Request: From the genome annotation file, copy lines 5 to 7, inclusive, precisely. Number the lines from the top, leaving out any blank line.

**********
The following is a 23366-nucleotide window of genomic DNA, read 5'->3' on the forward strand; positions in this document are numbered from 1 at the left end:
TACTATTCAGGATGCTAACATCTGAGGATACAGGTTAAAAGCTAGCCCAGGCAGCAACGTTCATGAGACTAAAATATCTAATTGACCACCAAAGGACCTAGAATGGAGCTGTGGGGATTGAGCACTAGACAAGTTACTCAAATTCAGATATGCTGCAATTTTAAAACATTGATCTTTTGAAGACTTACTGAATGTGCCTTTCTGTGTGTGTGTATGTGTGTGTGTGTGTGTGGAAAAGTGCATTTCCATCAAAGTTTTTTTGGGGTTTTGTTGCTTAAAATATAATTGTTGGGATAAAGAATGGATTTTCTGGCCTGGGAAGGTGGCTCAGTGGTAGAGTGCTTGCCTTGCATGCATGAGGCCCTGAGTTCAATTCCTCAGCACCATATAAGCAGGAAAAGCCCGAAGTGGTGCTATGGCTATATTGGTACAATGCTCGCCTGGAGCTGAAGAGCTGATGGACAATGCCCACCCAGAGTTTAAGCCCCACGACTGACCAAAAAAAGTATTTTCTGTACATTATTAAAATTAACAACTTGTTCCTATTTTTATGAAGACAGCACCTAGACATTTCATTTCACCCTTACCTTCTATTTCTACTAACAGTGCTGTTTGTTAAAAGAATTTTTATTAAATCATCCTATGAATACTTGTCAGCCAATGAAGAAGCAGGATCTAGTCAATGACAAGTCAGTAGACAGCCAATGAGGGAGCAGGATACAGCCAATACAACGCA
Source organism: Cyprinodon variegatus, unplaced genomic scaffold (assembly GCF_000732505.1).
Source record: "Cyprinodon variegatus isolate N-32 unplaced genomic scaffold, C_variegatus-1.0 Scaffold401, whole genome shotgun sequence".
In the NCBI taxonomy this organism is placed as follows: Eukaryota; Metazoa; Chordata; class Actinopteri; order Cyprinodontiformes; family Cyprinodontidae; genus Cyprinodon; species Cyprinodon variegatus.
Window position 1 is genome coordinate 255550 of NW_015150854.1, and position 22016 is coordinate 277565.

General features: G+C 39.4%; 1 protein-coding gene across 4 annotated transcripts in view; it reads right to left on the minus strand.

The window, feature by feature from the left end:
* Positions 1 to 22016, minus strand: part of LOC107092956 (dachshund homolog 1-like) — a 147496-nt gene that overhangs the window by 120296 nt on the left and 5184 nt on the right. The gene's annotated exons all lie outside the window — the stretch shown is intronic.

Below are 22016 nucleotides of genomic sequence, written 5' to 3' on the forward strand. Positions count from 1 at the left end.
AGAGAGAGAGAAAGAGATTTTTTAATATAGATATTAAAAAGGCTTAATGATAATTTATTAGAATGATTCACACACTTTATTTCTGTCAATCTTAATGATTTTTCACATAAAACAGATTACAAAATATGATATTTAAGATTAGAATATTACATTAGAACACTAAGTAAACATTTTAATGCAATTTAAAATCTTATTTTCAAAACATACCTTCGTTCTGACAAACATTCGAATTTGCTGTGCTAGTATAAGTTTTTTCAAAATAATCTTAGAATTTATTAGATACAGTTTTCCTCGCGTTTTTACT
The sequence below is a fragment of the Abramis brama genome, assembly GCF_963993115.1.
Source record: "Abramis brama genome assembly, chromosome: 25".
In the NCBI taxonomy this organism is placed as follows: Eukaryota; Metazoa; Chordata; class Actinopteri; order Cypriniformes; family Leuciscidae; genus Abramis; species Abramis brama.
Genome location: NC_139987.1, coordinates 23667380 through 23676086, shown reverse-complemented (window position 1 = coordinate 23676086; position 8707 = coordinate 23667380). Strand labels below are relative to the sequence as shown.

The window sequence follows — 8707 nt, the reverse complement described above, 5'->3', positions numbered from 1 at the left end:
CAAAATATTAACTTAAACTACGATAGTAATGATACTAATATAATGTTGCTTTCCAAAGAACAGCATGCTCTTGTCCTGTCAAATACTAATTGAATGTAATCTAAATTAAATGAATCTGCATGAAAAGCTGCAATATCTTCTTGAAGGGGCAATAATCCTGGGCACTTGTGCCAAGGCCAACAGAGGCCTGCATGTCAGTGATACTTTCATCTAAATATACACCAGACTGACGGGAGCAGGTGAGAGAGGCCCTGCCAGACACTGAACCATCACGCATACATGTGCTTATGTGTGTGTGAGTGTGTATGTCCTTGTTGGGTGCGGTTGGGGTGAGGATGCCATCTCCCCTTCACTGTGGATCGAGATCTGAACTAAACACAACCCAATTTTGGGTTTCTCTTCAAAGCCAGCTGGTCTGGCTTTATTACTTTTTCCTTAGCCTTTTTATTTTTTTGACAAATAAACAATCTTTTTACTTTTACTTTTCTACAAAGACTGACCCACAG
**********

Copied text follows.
In the NCBI taxonomy this organism is placed as follows: Eukaryota; Metazoa; Chordata; class Actinopteri; order Cyprinodontiformes; family Cyprinodontidae; genus Cyprinodon; species Cyprinodon variegatus.
Window position 1 is genome coordinate 255550 of NW_015150854.1, and position 22016 is coordinate 277565.

General features: G+C 39.4%; 1 protein-coding gene across 4 annotated transcripts in view; it reads right to left on the minus strand.